Early-stage operational considerations and fundraising
- 60% Day One retention becomes the new bar to clear for traction-based fundraising. Games with low early-stage retention that stabilizes quickly (eg. 30% Day One, 10% Day 30) will struggle to raise funding; post-ATT acquisition economics simply don’t favor this retention profile. Games will need to showcase “casual acquisition, core monetization” unit economics to raise funding. Investors will coalesce around 60% Day One retention as a success benchmark (note: I don’t necessarily agree with this overly simplistic approach to assessing viability!).
- Talent will repatriate to mobile games from web3 gaming. The fallout from FTX and the chill of the broader crypto winter will attract talent that had previously decamped from mobile gaming to web3 gaming. A non-trivial percentage of companies that raised funding to build web3 games in 2021-2022 will pivot to mobile gaming. Note that I don’t necessarily think this is mutually exclusive with the idea that a new web3 “hit” may emerge in 2023 — it’s possible! — but I don’t believe the great preponderance of pre-product start-ups that raised money to build web3 games in 2021-2022 will stay committed to that mission.
Punts / specific predictions
- Microsoft’s acquisition of Activision will be allowed, and King will become an important part of Microsoft’s advertising growth story. The FTC’s arguments against Microsoft’s acquisition of Activision seem flimsy, insubstantial, and unlikely to block the transaction. I believe that the acquisition will be completed in 2023 (the deal was originally targeted to close by June 30, 2023) and that King will play a critical role in Microsoft’s flourishing advertising business and growth ambitions.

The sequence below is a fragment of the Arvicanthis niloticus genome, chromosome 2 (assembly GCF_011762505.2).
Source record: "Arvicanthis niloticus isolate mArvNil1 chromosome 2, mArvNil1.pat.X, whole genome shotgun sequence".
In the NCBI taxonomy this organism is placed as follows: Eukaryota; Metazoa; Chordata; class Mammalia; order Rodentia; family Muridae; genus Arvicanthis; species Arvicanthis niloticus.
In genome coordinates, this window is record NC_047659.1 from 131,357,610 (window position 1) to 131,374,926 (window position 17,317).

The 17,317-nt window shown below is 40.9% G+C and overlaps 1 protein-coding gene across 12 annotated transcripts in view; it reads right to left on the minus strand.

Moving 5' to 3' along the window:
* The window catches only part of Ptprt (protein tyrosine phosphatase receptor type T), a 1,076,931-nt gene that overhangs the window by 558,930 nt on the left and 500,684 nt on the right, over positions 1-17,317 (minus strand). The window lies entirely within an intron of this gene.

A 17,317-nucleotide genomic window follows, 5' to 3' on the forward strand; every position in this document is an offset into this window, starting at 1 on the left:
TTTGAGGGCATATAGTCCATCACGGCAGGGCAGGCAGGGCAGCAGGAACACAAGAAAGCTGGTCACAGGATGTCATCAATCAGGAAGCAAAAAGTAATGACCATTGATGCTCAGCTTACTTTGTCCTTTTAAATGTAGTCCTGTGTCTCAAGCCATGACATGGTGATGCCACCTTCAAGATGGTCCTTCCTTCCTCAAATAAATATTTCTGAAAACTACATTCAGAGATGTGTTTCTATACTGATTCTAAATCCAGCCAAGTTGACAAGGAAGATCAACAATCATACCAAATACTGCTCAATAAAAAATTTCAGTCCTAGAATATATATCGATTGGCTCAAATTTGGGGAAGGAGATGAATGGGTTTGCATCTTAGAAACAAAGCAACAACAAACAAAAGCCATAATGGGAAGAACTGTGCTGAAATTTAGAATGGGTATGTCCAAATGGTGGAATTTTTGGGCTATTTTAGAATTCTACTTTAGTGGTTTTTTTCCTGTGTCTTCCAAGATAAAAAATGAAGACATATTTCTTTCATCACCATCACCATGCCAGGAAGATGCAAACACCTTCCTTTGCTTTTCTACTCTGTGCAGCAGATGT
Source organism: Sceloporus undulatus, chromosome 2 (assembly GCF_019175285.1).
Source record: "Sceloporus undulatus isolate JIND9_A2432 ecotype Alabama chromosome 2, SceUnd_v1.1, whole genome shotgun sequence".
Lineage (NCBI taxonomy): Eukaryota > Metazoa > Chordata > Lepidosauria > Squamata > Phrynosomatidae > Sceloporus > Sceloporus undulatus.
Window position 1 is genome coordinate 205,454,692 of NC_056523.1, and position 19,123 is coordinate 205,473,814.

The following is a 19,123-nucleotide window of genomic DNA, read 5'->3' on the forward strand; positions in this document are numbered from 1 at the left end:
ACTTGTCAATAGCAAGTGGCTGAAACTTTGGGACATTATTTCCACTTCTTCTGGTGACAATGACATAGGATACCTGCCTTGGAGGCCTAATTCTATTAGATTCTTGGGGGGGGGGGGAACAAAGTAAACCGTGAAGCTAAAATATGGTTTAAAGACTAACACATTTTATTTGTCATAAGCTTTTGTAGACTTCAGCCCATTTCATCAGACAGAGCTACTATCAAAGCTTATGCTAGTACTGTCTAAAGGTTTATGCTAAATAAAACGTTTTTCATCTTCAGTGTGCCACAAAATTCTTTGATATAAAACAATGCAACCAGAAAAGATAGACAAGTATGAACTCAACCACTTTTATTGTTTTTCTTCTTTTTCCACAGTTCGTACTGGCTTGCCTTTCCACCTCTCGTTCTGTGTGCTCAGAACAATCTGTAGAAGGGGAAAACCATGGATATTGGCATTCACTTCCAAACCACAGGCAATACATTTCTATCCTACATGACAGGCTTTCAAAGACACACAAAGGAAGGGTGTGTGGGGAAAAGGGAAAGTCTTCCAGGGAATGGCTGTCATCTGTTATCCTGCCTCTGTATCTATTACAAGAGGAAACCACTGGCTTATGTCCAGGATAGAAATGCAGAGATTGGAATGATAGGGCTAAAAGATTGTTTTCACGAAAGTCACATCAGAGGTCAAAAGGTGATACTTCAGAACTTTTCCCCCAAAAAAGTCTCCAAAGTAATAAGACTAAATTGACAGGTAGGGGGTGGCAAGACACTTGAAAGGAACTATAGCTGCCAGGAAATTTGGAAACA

- Netflix will publish a free-to-play mobile game that is accessible outside of a Netflix subscription. I believe that Netflix’s gaming strategy will expand in 2023 beyond account gating to a more broadly-accessible publishing approach, with at least one game being released as an open install (vs. the existing games, which are only accessible with an active Netflix account). Publishing a game as an open install would expand Netflix’s reach with its advertising product, the purpose of which is ostensibly to grow DAU. Note that Netflix was unable to fulfill the demand for inventory from its advertiser clients because of a lack of ad-tier subscribers: expanding its supply through an open-install mobile game would address that.